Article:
“White matter hyperintensities and cortical thickness are well known determinants or correlates of cognitive health, including in the current study, and the results have obvious implications for cognitive ageing,” the group wrote.

That the magnitude of race and ethnicity disparities in WMH volume was greater in midlife than late life may be due to differential survival across race and ethnicity, the researchers cautioned.

Limitations included the study’s cross-sectional design and its potentially limited generalisability due to the lower proportion of white participants in the middle-aged cohort compared with the older cohort, reports MedPage Today.

“Future studies should incorporate measurement of these forces across the life course to determine whether they mediate disparities observed in brain health, their functional consequences, and secular trends over time,” the team noted.

Future work also should include pathological biomarkers like amyloid and tau to clarify contributors to disparities in brain aging and Alzheimer’s disease, they added.

Study details

Brain Ageing Among Racially and Ethnically Diverse Middle-Aged and Older Adults

Indira Turney,  Patrick Lao, Miguel Arce Rentería, et al.

Published in JAMA Neurology on 14 November 2022

Key Points

Question To what extent are racial and ethnic disparities in cortical thickness and white matter hyperintensity volume present in midlife and late life?
Findings In this cross-sectional study of 2 community-based cohort studies in midlife (n = 497) and late life (n = 970), race and ethnicity disparities in Alzheimer disease–related neuroimaging measures in midlife persisted in late life, which was most prominent in black adults.
Meaning Race and ethnicity disparities in ageing and Alzheimer disease and related dementias may be due partially to social forces that accelerate brain ageing, especially in black middle-aged adults.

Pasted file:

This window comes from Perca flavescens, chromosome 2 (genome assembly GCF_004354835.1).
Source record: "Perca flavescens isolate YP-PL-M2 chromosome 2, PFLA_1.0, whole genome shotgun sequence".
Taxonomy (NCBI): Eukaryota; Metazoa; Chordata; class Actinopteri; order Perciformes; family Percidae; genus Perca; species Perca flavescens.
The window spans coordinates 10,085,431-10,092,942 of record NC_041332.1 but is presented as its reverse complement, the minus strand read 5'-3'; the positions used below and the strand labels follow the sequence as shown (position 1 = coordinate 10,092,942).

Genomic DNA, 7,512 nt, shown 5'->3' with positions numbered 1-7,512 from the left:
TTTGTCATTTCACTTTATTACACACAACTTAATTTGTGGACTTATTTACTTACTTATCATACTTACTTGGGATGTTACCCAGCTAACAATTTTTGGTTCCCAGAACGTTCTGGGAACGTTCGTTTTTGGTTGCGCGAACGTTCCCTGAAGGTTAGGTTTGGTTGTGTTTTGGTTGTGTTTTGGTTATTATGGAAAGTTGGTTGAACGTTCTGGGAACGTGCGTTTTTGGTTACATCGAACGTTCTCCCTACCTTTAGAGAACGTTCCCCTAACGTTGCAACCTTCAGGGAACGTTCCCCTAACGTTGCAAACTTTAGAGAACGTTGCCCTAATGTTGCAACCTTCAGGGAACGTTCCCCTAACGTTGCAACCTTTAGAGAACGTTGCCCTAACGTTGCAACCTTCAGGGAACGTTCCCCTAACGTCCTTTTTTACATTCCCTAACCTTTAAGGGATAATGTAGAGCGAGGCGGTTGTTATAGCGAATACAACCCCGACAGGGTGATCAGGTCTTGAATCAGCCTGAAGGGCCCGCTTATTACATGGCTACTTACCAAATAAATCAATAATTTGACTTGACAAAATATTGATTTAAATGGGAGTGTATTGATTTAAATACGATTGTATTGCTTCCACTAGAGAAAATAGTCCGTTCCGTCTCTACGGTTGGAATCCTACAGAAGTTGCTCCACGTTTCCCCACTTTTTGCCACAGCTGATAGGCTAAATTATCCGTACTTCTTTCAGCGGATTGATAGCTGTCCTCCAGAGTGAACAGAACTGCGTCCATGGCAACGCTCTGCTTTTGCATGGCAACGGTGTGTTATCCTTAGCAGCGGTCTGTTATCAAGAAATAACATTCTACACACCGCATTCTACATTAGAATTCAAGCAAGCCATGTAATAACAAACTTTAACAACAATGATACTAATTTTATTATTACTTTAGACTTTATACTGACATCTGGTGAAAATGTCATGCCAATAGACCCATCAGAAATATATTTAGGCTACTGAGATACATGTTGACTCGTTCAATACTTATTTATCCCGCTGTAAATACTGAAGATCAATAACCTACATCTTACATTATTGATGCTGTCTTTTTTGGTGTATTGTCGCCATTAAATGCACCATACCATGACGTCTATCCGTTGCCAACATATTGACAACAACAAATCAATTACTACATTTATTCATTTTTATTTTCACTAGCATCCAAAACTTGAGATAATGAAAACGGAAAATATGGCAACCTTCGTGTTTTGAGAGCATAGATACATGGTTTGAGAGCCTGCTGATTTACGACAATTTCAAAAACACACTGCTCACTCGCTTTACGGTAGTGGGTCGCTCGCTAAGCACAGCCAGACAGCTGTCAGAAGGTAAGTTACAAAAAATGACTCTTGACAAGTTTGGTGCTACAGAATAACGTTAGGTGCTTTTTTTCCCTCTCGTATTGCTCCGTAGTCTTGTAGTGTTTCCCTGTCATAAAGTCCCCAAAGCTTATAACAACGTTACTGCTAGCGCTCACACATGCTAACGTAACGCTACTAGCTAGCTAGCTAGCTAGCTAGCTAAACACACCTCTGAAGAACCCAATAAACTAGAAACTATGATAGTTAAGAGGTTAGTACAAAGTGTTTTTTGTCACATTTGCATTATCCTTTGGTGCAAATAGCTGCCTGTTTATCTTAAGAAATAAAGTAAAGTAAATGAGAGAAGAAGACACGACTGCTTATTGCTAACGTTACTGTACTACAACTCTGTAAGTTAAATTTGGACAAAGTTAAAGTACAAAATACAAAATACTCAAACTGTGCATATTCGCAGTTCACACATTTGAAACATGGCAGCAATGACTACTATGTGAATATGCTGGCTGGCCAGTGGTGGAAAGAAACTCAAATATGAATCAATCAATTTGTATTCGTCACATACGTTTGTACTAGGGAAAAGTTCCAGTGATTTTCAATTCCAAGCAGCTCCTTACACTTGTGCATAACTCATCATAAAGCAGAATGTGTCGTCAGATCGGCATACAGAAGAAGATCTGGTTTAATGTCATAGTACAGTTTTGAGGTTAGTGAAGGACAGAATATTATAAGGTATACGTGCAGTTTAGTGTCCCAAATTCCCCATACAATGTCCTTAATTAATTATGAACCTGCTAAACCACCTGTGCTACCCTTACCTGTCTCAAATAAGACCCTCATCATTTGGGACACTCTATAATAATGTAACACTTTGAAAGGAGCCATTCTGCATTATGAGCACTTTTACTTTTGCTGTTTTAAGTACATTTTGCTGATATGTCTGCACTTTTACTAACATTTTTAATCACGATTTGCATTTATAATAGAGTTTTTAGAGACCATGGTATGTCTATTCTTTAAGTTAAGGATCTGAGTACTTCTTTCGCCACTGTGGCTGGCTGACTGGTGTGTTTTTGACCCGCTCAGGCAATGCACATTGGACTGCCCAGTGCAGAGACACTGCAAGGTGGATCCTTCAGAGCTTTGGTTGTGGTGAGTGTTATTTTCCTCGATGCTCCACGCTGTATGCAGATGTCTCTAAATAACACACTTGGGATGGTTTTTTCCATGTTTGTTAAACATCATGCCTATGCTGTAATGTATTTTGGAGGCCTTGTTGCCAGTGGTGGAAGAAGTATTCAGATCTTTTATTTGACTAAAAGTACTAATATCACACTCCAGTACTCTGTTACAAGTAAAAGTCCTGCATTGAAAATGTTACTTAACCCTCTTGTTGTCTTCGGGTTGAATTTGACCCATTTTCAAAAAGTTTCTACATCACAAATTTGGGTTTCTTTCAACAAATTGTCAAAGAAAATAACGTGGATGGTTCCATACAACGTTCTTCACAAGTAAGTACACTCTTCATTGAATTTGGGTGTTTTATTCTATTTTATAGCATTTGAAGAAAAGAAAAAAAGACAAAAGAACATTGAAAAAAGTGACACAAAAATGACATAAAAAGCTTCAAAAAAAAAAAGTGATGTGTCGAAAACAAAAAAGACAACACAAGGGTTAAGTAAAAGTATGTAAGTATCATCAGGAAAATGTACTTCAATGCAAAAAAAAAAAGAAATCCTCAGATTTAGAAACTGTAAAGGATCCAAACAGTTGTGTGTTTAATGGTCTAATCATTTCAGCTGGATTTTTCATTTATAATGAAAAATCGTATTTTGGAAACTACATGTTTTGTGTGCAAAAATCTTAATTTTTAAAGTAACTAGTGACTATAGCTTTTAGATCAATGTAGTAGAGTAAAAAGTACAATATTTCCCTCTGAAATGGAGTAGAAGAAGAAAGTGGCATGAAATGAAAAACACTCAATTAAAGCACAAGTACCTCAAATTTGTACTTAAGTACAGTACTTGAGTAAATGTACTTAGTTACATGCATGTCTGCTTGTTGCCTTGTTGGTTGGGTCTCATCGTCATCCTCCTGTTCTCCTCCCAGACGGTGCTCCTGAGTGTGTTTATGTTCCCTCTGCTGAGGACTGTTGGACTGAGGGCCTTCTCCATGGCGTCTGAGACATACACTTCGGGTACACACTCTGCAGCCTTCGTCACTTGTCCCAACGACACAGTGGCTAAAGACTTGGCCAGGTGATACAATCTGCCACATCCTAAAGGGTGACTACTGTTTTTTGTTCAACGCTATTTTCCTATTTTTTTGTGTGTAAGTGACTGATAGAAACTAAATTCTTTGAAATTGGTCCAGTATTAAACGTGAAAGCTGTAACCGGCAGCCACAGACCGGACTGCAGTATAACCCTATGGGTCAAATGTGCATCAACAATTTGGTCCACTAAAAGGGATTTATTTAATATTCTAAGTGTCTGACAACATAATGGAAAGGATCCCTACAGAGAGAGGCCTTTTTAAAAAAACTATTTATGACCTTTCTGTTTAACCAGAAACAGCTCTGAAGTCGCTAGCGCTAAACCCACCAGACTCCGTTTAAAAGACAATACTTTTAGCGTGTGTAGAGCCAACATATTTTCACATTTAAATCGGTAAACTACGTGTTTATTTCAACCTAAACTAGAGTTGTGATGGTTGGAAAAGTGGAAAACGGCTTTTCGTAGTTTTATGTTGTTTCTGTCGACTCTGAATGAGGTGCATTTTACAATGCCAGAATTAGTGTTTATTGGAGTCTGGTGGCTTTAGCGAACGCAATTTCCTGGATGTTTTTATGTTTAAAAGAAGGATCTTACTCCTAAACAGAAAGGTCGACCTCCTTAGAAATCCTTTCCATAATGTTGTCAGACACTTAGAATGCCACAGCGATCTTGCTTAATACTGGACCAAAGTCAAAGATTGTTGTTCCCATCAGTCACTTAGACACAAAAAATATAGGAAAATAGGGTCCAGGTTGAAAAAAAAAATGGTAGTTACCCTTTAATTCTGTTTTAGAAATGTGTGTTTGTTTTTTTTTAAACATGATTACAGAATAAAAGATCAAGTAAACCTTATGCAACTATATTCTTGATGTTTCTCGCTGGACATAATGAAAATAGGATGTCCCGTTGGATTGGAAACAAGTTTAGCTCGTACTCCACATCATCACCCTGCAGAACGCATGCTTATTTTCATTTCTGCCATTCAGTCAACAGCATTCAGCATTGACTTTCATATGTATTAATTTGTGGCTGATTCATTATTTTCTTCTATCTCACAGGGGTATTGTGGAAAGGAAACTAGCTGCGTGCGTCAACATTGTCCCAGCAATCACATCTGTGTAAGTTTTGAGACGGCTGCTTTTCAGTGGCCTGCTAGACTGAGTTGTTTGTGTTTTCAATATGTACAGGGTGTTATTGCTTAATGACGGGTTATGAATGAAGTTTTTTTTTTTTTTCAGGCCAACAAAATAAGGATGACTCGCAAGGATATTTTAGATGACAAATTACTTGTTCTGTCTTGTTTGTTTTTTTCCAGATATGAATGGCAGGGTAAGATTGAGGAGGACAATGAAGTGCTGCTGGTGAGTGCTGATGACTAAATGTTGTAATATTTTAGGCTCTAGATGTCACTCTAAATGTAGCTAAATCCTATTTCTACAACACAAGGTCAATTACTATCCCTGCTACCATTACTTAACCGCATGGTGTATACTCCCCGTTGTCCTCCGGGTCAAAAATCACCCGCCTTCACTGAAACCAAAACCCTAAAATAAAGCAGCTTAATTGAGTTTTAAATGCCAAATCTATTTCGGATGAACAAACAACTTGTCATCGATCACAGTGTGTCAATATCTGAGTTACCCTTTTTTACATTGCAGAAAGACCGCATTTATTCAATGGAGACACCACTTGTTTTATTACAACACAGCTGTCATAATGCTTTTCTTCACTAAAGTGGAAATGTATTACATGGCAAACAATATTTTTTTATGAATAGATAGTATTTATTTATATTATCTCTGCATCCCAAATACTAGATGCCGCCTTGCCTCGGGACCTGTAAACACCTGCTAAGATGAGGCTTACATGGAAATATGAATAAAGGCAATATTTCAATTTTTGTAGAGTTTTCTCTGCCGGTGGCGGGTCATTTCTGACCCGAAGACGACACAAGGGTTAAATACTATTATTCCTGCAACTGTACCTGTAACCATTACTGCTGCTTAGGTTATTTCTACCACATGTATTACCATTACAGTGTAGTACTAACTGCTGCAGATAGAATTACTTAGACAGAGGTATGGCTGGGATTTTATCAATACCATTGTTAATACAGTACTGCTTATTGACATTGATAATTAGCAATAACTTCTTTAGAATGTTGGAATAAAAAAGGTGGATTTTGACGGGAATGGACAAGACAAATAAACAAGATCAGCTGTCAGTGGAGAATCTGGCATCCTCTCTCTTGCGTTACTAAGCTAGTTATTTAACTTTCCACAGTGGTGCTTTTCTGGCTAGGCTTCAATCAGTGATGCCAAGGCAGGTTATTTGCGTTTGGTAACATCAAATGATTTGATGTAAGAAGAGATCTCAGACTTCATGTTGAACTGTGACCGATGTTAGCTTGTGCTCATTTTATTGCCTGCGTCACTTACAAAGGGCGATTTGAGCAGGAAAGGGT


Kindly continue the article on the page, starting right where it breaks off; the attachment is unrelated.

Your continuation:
Abstract

Importance
Neuroimaging studies have documented racial and ethnic disparities in brain health in old age. It remains unclear whether these disparities are apparent in midlife.

Objective
To assess racial and ethnic disparities in magnetic resonance imaging (MRI) markers of cerebrovascular disease and neurodegeneration in midlife and late life.

Design, Setting, and Participants
Data from 2 community-based cohort studies, Washington Heights–Inwood Columbia Ageing Project (WHICAP) and the Offspring Study of Racial and Ethnic Disparities in Alzheimer Disease (Offspring), were used. Enrolment took place from March 2011 and June 2017, in WHICAP and Offspring, respectively, to January 2021. Of the 822 Offspring and 1254 WHICAP participants approached for MRI scanning, 285 and 176 refused participation in MRI scanning, 36 and 76 were excluded for contraindications/ineligibility, and 4 and 32 were excluded for missing key variables, respectively.

Main Outcomes and Measures